Belial, the razor-clawed screaming blob last seen being sewed onto the side of his former Siamese-twin with a needle and yarn…is back! And it’s so bad, it’s good.
Following the events of Basket Case 2, Belial and his normal-looking, former Siamese-twin, Duane, have gone to live in a house full of freaks and mutants who have been shunned from society. However, after Duane’s mental break-down and attempt to sew Belial back onto his waist, Duane has been kept in solitary confinement for a year. In that span of time, Belial’s girlfriend (a similar blob-like monster) has become pregnant. Duane is released from solitary confinement to witness the birth of his nephews, but Belial won’t talk to him. The house full of freaks goes on a road trip to a doctor capable of delivering the babies. However, shortly after their birth, Belial’s babies are stolen by a group of greedy police officers hoping to turn the freaklings in for a reward. How will Belial rescue his screaming blob-babies? A giant robot body, of course.
Ah, the Basket Case trilogy, giving a whole new meaning to the term “low budget”. Unlike the first movie, this installment is very blatantly tongue-in-cheek. With all the gratuitous sex, violence and bad acting, one would mistake this for a Troma film at first glance. Still, like the previous films in the franchise, this episode of Basket Case does have a moral to get across. While all the freak-shows living with Belial are truly disgusting and monstrous-looking, it’s the regular people (police officers, no less) who are the real monsters; willing to exploit babies just because they’re ugly. Yeah, I know, not exactly deep, philosophical material, but at least it has a message.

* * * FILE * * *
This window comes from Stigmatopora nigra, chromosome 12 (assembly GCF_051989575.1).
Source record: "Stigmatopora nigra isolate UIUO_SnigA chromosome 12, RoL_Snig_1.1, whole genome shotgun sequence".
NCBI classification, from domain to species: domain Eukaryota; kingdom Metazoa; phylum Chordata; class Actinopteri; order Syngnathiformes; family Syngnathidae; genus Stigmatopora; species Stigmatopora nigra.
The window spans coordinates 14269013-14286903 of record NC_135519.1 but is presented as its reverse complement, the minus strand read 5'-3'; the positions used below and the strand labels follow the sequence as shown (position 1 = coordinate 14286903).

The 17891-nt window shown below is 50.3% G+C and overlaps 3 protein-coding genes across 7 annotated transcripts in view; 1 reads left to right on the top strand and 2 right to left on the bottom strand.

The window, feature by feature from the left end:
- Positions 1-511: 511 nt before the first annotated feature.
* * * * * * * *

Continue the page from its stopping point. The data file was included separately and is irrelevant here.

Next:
The make-up effects are gruesome but not really “realistic”. However, after only a few minutes of watching the film, you start to realize that nothing about this movie is supposed to be realistic. In one of the better kills in the movie, Belial squeezes a police officer’s neck so tightly his eyeballs and teeth pop out of his face. Physically, it makes no sense, but at least it looks great. Heck, at one point, you even see the boom-mike operator’s reflection, clear as day, for an uncomfortable amount of time. This is not horror to take seriously.
The tongue-in-cheek, dark humor is the best thing about the installment, though. The end, where Belial hunts down the police officers in his robot body (apparently built from an erector’s set) and mauls them to death while Duane casually eats a bowl of cornflakes is pure hilarity.
This is a horror comedy, but may be too stupid for some. You definitely have to be able to appreciate Troma-style horror to like this movie. Otherwise…yeah, it’s kinda dumb. I’d give it a C. Nothing to go out of your way to find, but worth it if you like goofy horror comedies.